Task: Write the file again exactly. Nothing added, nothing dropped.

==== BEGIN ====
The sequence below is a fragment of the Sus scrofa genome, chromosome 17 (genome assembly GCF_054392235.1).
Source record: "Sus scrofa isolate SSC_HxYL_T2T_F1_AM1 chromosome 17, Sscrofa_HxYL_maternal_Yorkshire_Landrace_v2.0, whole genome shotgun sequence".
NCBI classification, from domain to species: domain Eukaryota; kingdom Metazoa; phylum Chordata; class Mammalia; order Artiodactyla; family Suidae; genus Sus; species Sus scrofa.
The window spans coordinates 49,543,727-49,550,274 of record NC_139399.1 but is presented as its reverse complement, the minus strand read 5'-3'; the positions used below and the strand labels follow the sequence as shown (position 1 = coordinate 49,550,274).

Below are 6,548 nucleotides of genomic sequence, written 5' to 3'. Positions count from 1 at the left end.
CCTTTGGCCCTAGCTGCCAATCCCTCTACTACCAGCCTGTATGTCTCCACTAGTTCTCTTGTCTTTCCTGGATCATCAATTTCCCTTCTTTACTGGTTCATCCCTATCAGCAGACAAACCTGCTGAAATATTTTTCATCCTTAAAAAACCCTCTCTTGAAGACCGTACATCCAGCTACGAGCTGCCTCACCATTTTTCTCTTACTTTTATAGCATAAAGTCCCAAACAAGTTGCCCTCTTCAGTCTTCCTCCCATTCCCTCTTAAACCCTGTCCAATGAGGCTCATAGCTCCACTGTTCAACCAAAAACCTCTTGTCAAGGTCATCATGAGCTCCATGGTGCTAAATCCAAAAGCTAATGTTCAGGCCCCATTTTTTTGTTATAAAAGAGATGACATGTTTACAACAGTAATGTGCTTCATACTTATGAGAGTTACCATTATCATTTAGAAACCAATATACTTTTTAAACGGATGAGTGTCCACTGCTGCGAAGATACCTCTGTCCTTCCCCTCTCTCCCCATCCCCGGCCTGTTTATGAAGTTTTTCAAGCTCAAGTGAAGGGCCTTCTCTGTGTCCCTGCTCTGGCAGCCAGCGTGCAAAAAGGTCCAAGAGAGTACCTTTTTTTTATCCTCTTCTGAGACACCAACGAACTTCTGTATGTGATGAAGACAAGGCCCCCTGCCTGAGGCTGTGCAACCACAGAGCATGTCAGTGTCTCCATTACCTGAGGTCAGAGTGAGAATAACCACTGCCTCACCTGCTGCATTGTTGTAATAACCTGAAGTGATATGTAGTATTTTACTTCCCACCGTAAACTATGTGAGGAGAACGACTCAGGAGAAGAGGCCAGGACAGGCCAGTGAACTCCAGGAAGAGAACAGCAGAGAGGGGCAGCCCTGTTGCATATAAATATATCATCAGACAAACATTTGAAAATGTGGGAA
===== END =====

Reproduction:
The sequence below is a fragment of the Sus scrofa genome, chromosome 17 (genome assembly GCF_054392235.1).
Source record: "Sus scrofa isolate SSC_HxYL_T2T_F1_AM1 chromosome 17, Sscrofa_HxYL_maternal_Yorkshire_Landrace_v2.0, whole genome shotgun sequence".
NCBI classification, from domain to species: domain Eukaryota; kingdom Metazoa; phylum Chordata; class Mammalia; order Artiodactyla; family Suidae; genus Sus; species Sus scrofa.
The window spans coordinates 49,543,727-49,550,274 of record NC_139399.1 but is presented as its reverse complement, the minus strand read 5'-3'; the positions used below and the strand labels follow the sequence as shown (position 1 = coordinate 49,550,274).

Below are 6,548 nucleotides of genomic sequence, written 5' to 3'. Positions count from 1 at the left end.
CCTTTGGCCCTAGCTGCCAATCCCTCTACTACCAGCCTGTATGTCTCCACTAGTTCTCTTGTCTTTCCTGGATCATCAATTTCCCTTCTTTACTGGTTCATCCCTATCAGCAGACAAACCTGCTGAAATATTTTTCATCCTTAAAAAACCCTCTCTTGAAGACCGTACATCCAGCTACGAGCTGCCTCACCATTTTTCTCTTACTTTTATAGCATAAAGTCCCAAACAAGTTGCCCTCTTCAGTCTTCCTCCCATTCCCTCTTAAACCCTGTCCAATGAGGCTCATAGCTCCACTGTTCAACCAAAAACCTCTTGTCAAGGTCATCATGAGCTCCATGGTGCTAAATCCAAAAGCTAATGTTCAGGCCCCATTTTTTTGTTATAAAAGAGATGACATGTTTACAACAGTAATGTGCTTCATACTTATGAGAGTTACCATTATCATTTAGAAACCAATATACTTTTTAAACGGATGAGTGTCCACTGCTGCGAAGATACCTCTGTCCTTCCCCTCTCTCCCCATCCCCGGCCTGTTTATGAAGTTTTTCAAGCTCAAGTGAAGGGCCTTCTCTGTGTCCCTGCTCTGGCAGCCAGCGTGCAAAAAGGTCCAAGAGAGTACCTTTTTTTTATCCTCTTCTGAGACACCAACGAACTTCTGTATGTGATGAAGACAAGGCCCCCTGCCTGAGGCTGTGCAACCACAGAGCATGTCAGTGTCTCCATTACCTGAGGTCAGAGTGAGAATAACCACTGCCTCACCTGCTGCATTGTTGTAATAACCTGAAGTGATATGTAGTATTTTACTTCCCACCGTAAACTATGTGAGGAGAACGACTCAGGAGAAGAGGCCAGGACAGGCCAGTGAACTCCAGGAAGAGAACAGCAGAGAGGGGCAGCCCTGTTGCATATAAATATATCATCAGACAAACATTTGAAAATGTGGGAA